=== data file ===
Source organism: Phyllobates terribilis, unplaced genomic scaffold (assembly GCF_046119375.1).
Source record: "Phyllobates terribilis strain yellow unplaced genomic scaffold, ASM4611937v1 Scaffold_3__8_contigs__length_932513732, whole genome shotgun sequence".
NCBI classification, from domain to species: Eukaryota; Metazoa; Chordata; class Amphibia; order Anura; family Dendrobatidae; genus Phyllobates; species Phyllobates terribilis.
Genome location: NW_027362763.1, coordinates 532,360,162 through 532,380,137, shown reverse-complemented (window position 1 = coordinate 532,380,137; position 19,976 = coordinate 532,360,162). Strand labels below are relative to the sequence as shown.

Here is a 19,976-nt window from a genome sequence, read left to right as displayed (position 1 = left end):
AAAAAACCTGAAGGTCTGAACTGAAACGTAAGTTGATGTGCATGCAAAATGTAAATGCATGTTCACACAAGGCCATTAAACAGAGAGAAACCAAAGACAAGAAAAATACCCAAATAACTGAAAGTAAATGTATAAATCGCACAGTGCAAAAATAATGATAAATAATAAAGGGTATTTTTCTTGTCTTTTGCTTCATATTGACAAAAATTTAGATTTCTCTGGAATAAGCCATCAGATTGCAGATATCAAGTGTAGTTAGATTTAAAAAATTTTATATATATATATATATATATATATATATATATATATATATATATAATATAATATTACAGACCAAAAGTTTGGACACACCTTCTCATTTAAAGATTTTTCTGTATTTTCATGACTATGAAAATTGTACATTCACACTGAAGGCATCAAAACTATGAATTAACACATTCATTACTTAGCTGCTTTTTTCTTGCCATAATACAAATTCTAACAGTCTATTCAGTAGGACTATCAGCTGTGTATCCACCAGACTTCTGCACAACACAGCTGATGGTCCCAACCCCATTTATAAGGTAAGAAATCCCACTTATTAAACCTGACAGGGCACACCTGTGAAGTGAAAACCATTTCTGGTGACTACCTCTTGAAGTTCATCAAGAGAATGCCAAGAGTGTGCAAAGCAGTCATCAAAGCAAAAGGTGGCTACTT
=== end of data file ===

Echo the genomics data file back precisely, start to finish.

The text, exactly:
Source organism: Phyllobates terribilis, unplaced genomic scaffold (assembly GCF_046119375.1).
Source record: "Phyllobates terribilis strain yellow unplaced genomic scaffold, ASM4611937v1 Scaffold_3__8_contigs__length_932513732, whole genome shotgun sequence".
NCBI classification, from domain to species: Eukaryota; Metazoa; Chordata; class Amphibia; order Anura; family Dendrobatidae; genus Phyllobates; species Phyllobates terribilis.
Genome location: NW_027362763.1, coordinates 532,360,162 through 532,380,137, shown reverse-complemented (window position 1 = coordinate 532,380,137; position 19,976 = coordinate 532,360,162). Strand labels below are relative to the sequence as shown.

Here is a 19,976-nt window from a genome sequence, read left to right as displayed (position 1 = left end):
AAAAAACCTGAAGGTCTGAACTGAAACGTAAGTTGATGTGCATGCAAAATGTAAATGCATGTTCACACAAGGCCATTAAACAGAGAGAAACCAAAGACAAGAAAAATACCCAAATAACTGAAAGTAAATGTATAAATCGCACAGTGCAAAAATAATGATAAATAATAAAGGGTATTTTTCTTGTCTTTTGCTTCATATTGACAAAAATTTAGATTTCTCTGGAATAAGCCATCAGATTGCAGATATCAAGTGTAGTTAGATTTAAAAAATTTTATATATATATATATATATATATATATATATATATATATATATATAATATAATATTACAGACCAAAAGTTTGGACACACCTTCTCATTTAAAGATTTTTCTGTATTTTCATGACTATGAAAATTGTACATTCACACTGAAGGCATCAAAACTATGAATTAACACATTCATTACTTAGCTGCTTTTTTCTTGCCATAATACAAATTCTAACAGTCTATTCAGTAGGACTATCAGCTGTGTATCCACCAGACTTCTGCACAACACAGCTGATGGTCCCAACCCCATTTATAAGGTAAGAAATCCCACTTATTAAACCTGACAGGGCACACCTGTGAAGTGAAAACCATTTCTGGTGACTACCTCTTGAAGTTCATCAAGAGAATGCCAAGAGTGTGCAAAGCAGTCATCAAAGCAAAAGGTGGCTACTT